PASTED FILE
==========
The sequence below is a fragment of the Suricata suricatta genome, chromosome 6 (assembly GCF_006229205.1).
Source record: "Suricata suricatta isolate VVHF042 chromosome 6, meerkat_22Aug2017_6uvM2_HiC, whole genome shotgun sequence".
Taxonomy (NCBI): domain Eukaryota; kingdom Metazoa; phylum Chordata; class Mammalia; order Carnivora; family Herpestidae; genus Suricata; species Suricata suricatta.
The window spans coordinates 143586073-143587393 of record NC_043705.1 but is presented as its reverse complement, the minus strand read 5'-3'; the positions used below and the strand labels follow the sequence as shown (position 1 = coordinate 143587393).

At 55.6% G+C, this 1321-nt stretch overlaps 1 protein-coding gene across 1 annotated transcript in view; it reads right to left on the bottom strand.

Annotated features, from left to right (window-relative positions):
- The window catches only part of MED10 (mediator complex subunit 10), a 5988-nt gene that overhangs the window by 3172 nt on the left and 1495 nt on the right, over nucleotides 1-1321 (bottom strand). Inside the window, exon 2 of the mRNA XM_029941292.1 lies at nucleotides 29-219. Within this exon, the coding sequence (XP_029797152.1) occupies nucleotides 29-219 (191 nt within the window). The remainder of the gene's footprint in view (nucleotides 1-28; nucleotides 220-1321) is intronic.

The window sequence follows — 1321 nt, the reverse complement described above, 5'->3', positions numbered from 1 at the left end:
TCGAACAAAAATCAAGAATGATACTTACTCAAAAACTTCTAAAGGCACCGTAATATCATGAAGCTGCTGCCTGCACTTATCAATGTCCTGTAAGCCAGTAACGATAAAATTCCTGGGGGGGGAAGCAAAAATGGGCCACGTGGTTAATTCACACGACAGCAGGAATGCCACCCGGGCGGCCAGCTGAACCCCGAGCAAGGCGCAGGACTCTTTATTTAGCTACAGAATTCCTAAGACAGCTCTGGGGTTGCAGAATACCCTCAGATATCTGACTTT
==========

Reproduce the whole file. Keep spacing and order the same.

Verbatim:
The sequence below is a fragment of the Suricata suricatta genome, chromosome 6 (assembly GCF_006229205.1).
Source record: "Suricata suricatta isolate VVHF042 chromosome 6, meerkat_22Aug2017_6uvM2_HiC, whole genome shotgun sequence".
Taxonomy (NCBI): domain Eukaryota; kingdom Metazoa; phylum Chordata; class Mammalia; order Carnivora; family Herpestidae; genus Suricata; species Suricata suricatta.
The window spans coordinates 143586073-143587393 of record NC_043705.1 but is presented as its reverse complement, the minus strand read 5'-3'; the positions used below and the strand labels follow the sequence as shown (position 1 = coordinate 143587393).

At 55.6% G+C, this 1321-nt stretch overlaps 1 protein-coding gene across 1 annotated transcript in view; it reads right to left on the bottom strand.

Annotated features, from left to right (window-relative positions):
- The window catches only part of MED10 (mediator complex subunit 10), a 5988-nt gene that overhangs the window by 3172 nt on the left and 1495 nt on the right, over nucleotides 1-1321 (bottom strand). Inside the window, exon 2 of the mRNA XM_029941292.1 lies at nucleotides 29-219. Within this exon, the coding sequence (XP_029797152.1) occupies nucleotides 29-219 (191 nt within the window). The remainder of the gene's footprint in view (nucleotides 1-28; nucleotides 220-1321) is intronic.

The window sequence follows — 1321 nt, the reverse complement described above, 5'->3', positions numbered from 1 at the left end:
TCGAACAAAAATCAAGAATGATACTTACTCAAAAACTTCTAAAGGCACCGTAATATCATGAAGCTGCTGCCTGCACTTATCAATGTCCTGTAAGCCAGTAACGATAAAATTCCTGGGGGGGGAAGCAAAAATGGGCCACGTGGTTAATTCACACGACAGCAGGAATGCCACCCGGGCGGCCAGCTGAACCCCGAGCAAGGCGCAGGACTCTTTATTTAGCTACAGAATTCCTAAGACAGCTCTGGGGTTGCAGAATACCCTCAGATATCTGACTTT